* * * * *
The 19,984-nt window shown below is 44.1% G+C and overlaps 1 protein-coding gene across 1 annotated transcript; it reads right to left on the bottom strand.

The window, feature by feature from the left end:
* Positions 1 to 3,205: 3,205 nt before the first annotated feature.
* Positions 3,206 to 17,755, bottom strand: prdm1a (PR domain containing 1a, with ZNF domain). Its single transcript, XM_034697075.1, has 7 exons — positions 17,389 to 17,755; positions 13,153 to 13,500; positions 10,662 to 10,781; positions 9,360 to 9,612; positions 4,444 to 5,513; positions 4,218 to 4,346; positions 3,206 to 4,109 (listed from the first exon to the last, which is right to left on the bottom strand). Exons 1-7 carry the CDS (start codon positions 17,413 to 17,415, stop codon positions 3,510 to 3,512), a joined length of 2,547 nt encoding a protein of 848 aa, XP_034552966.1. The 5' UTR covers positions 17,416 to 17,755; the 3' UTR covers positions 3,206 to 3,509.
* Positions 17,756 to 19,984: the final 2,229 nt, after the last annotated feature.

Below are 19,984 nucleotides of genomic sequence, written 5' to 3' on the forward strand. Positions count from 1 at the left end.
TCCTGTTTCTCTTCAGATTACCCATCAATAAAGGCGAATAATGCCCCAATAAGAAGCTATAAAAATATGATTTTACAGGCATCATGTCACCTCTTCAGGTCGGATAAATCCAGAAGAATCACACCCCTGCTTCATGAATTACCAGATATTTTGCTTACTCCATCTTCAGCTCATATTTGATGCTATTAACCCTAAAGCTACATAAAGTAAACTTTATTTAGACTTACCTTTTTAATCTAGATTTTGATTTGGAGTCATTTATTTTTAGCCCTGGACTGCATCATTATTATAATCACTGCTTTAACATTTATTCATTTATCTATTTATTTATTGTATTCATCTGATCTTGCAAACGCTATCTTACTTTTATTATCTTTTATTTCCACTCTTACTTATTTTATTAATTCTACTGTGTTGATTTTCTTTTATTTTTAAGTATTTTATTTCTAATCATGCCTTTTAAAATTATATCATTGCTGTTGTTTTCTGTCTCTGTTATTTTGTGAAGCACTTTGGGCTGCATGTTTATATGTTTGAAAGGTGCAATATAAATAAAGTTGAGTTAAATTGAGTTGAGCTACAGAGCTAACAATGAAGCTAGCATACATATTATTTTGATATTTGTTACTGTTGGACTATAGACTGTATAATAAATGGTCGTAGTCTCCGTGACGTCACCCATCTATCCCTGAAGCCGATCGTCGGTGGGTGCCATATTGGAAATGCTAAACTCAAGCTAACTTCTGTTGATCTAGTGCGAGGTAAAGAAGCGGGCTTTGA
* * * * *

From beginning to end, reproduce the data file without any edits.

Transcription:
The 19,984-nt window shown below is 44.1% G+C and overlaps 1 protein-coding gene across 1 annotated transcript; it reads right to left on the bottom strand.

The window, feature by feature from the left end:
* Positions 1 to 3,205: 3,205 nt before the first annotated feature.
* Positions 3,206 to 17,755, bottom strand: prdm1a (PR domain containing 1a, with ZNF domain). Its single transcript, XM_034697075.1, has 7 exons — positions 17,389 to 17,755; positions 13,153 to 13,500; positions 10,662 to 10,781; positions 9,360 to 9,612; positions 4,444 to 5,513; positions 4,218 to 4,346; positions 3,206 to 4,109 (listed from the first exon to the last, which is right to left on the bottom strand). Exons 1-7 carry the CDS (start codon positions 17,413 to 17,415, stop codon positions 3,510 to 3,512), a joined length of 2,547 nt encoding a protein of 848 aa, XP_034552966.1. The 5' UTR covers positions 17,416 to 17,755; the 3' UTR covers positions 3,206 to 3,509.
* Positions 17,756 to 19,984: the final 2,229 nt, after the last annotated feature.

Below are 19,984 nucleotides of genomic sequence, written 5' to 3' on the forward strand. Positions count from 1 at the left end.
TCCTGTTTCTCTTCAGATTACCCATCAATAAAGGCGAATAATGCCCCAATAAGAAGCTATAAAAATATGATTTTACAGGCATCATGTCACCTCTTCAGGTCGGATAAATCCAGAAGAATCACACCCCTGCTTCATGAATTACCAGATATTTTGCTTACTCCATCTTCAGCTCATATTTGATGCTATTAACCCTAAAGCTACATAAAGTAAACTTTATTTAGACTTACCTTTTTAATCTAGATTTTGATTTGGAGTCATTTATTTTTAGCCCTGGACTGCATCATTATTATAATCACTGCTTTAACATTTATTCATTTATCTATTTATTTATTGTATTCATCTGATCTTGCAAACGCTATCTTACTTTTATTATCTTTTATTTCCACTCTTACTTATTTTATTAATTCTACTGTGTTGATTTTCTTTTATTTTTAAGTATTTTATTTCTAATCATGCCTTTTAAAATTATATCATTGCTGTTGTTTTCTGTCTCTGTTATTTTGTGAAGCACTTTGGGCTGCATGTTTATATGTTTGAAAGGTGCAATATAAATAAAGTTGAGTTAAATTGAGTTGAGCTACAGAGCTAACAATGAAGCTAGCATACATATTATTTTGATATTTGTTACTGTTGGACTATAGACTGTATAATAAATGGTCGTAGTCTCCGTGACGTCACCCATCTATCCCTGAAGCCGATCGTCGGTGGGTGCCATATTGGAAATGCTAAACTCAAGCTAACTTCTGTTGATCTAGTGCGAGGTAAAGAAGCGGGCTTTGA